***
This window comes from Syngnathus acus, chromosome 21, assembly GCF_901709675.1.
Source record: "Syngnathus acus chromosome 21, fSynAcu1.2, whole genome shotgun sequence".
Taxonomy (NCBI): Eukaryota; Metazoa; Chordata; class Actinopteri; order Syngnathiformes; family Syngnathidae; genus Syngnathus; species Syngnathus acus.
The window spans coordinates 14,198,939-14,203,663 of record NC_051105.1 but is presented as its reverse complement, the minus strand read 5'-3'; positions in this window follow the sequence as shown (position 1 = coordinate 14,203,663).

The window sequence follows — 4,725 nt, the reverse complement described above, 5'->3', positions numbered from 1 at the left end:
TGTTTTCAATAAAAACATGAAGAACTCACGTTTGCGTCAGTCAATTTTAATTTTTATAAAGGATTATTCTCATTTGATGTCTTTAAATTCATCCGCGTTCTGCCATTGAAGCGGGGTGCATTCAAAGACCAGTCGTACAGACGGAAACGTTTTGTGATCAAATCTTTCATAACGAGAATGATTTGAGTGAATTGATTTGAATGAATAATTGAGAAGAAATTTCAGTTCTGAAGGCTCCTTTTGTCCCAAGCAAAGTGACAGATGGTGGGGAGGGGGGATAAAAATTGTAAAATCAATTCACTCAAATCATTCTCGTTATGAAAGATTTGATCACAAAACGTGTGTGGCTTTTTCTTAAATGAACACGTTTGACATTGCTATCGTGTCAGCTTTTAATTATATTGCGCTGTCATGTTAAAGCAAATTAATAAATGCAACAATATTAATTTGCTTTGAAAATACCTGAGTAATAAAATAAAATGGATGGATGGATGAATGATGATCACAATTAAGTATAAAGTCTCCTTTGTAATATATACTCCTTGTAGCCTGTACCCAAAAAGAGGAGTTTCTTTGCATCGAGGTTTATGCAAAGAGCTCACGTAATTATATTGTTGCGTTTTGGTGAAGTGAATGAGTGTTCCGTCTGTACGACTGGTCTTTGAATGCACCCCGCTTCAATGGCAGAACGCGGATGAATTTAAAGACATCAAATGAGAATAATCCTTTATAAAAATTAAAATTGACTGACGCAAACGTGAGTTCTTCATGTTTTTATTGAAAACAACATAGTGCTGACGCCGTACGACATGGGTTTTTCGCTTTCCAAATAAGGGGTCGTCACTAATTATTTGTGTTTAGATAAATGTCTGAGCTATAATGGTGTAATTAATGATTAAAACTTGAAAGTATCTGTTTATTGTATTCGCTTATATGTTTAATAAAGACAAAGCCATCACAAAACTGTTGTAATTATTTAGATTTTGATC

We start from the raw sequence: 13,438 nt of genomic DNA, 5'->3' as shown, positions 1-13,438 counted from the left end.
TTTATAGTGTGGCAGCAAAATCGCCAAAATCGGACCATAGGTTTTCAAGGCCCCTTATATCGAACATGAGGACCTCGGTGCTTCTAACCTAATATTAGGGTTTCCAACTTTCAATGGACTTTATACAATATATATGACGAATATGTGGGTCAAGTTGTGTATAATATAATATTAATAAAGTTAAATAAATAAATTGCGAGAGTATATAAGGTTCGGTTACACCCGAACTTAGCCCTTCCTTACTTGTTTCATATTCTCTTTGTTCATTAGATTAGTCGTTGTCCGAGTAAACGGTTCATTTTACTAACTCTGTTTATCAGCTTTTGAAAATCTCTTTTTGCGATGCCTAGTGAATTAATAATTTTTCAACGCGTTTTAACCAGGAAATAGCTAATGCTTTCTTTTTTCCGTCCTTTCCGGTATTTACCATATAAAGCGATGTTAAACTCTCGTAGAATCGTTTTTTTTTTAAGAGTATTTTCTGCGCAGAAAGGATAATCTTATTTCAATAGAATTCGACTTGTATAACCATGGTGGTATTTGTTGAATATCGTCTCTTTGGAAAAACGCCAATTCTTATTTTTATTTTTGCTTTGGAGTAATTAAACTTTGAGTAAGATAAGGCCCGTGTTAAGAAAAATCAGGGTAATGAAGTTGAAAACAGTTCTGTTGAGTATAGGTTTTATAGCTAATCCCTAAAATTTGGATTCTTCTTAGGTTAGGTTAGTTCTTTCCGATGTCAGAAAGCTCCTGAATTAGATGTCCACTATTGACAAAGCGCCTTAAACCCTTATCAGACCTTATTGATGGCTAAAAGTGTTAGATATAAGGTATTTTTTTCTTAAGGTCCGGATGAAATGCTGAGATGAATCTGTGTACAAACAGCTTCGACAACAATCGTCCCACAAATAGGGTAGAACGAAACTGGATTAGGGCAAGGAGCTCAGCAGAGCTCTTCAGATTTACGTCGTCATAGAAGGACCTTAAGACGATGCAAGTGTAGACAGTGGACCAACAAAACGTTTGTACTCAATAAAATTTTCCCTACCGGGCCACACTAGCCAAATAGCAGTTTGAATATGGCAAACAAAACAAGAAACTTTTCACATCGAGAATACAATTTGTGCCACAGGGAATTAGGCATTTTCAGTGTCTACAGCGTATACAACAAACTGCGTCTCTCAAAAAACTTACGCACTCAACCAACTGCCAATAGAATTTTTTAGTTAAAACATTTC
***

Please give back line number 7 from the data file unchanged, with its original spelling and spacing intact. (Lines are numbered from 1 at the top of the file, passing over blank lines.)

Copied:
We start from the raw sequence: 13,438 nt of genomic DNA, 5'->3' as shown, positions 1-13,438 counted from the left end.